The high cost of healthcare is an incredibly complicated problem. The healthcare industry itself employs one in ten Americans. It is undeniable that healthcare workers, whether they be frontline healthcare providers or support staff, have significantly benefited from the status quo. However, the real beneficiaries of the current system and the ones who reap the lion share of the financial rewards are hospital and health insurance executives.
Both hospitals and health insurance companies have reported record profits in recent years. Shiny new hospital buildings and office towers are just some of the visible signs of the obvious opulent wealth being extracted from everyday Americans.
What’s driving healthcare prices is a combination of hospital greed and insurer indifference. Hospital conglomerates, many of which hold de facto monopoly power in their local jurisdictions, dictate terms to insurers, employers, employees, and almost everyone else (with the notable exception of Medicare).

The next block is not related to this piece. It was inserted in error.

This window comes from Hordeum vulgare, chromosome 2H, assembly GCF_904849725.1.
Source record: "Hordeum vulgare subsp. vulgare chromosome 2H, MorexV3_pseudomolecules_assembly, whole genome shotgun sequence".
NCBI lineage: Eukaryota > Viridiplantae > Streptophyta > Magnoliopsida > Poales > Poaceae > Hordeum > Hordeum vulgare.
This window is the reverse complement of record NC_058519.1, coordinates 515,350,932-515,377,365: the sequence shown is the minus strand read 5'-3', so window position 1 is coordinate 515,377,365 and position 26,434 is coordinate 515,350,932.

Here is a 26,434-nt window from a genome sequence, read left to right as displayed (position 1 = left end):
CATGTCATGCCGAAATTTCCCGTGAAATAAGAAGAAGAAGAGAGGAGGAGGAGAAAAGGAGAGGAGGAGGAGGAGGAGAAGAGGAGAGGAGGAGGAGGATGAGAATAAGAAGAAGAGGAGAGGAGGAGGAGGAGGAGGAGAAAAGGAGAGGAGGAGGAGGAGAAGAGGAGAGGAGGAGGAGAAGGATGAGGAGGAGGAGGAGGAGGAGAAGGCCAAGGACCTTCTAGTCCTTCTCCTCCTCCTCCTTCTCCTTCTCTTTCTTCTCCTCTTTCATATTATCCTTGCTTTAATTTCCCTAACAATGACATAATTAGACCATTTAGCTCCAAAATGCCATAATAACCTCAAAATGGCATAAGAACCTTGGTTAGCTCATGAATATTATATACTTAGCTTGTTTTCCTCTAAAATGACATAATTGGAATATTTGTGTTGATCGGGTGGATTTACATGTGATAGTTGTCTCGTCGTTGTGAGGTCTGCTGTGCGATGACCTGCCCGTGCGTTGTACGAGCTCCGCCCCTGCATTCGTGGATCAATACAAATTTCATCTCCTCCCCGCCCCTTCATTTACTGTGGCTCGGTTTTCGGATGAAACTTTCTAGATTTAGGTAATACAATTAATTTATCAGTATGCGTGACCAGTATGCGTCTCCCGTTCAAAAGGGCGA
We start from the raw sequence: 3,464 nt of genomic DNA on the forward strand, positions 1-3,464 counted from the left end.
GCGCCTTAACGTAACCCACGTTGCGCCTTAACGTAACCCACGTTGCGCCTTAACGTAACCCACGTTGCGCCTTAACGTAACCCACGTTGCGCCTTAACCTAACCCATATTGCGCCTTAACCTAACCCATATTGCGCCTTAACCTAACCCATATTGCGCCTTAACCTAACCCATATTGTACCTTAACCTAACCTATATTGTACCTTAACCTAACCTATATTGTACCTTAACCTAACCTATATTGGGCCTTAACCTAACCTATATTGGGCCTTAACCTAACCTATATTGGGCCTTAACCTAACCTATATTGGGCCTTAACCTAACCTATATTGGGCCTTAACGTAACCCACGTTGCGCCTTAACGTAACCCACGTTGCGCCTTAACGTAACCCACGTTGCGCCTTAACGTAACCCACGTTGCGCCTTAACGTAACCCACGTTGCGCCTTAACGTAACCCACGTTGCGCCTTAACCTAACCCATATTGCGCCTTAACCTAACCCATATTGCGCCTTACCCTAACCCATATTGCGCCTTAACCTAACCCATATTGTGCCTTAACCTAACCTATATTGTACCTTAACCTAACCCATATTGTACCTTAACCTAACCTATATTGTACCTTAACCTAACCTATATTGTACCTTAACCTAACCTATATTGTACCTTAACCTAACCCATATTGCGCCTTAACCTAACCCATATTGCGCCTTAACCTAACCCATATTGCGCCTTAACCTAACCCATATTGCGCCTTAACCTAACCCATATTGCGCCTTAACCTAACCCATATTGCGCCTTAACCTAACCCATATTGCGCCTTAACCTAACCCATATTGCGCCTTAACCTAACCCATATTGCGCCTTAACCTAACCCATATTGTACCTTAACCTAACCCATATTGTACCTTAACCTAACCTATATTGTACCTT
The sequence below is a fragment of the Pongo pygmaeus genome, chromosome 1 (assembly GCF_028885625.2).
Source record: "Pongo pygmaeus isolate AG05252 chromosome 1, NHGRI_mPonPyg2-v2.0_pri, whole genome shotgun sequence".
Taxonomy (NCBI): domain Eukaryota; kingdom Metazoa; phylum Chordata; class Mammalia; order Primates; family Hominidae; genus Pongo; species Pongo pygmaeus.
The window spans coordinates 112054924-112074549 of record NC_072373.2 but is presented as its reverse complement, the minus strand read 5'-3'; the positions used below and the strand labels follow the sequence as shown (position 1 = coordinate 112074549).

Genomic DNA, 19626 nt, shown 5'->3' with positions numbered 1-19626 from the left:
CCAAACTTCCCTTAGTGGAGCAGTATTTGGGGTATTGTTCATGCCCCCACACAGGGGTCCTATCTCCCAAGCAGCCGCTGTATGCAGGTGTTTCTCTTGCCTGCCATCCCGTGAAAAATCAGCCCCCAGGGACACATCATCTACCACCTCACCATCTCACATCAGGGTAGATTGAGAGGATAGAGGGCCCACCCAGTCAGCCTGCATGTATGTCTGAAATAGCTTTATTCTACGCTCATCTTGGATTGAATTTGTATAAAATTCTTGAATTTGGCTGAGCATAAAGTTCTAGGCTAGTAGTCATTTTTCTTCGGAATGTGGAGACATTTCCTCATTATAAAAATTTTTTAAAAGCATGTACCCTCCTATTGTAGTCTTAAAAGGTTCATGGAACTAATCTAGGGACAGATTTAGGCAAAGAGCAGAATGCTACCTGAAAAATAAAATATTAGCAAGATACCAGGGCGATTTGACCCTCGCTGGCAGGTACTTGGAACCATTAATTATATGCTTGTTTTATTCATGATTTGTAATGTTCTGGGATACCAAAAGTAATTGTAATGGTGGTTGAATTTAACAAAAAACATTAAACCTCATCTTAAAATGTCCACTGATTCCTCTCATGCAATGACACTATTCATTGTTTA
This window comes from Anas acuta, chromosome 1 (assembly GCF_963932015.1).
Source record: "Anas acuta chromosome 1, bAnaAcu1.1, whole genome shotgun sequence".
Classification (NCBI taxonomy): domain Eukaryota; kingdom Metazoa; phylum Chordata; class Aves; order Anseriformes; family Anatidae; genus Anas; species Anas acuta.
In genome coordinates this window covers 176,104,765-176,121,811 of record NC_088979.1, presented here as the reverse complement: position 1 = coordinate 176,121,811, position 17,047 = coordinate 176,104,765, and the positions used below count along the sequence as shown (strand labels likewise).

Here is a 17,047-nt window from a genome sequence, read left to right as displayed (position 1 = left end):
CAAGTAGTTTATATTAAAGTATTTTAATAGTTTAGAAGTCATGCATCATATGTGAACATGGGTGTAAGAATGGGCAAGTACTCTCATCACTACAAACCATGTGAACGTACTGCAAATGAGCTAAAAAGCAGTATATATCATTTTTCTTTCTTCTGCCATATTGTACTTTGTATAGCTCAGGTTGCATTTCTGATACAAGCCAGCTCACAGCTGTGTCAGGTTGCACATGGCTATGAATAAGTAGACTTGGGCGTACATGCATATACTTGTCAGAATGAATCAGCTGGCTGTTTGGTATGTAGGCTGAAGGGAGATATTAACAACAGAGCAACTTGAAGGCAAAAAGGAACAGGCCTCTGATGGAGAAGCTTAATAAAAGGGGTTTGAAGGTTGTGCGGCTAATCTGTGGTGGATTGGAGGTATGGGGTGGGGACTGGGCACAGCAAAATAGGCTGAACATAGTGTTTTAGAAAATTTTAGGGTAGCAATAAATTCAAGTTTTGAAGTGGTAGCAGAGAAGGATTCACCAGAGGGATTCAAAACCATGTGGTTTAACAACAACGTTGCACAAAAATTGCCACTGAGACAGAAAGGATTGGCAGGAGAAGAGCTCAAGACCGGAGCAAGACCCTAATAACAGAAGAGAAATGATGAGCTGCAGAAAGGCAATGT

Health insurance companies are just as complicit. While in theory, it is the insurer's job to negotiate rates with hospitals and other healthcare providers, in practice, insurers often pass on the costs dictated by hospitals to their customers, both employers and employees alike, in the form of ever-higher premiums and ever-shrinking coverage.
The rise of bare-bones high-deductible health insurance plans in recent years is an excellent example of insurers providing essentially worthless health coverage. Many high deductible plans require patients to pay thousands of dollars out of pocket before they kick in, which only discourages patients from seeking the healthcare they need. It also encourages hospitals to charge outrageous prices with the expectation that the insurance company will pick up the tab once stated costs exceed an insured patient’s high deductible limit.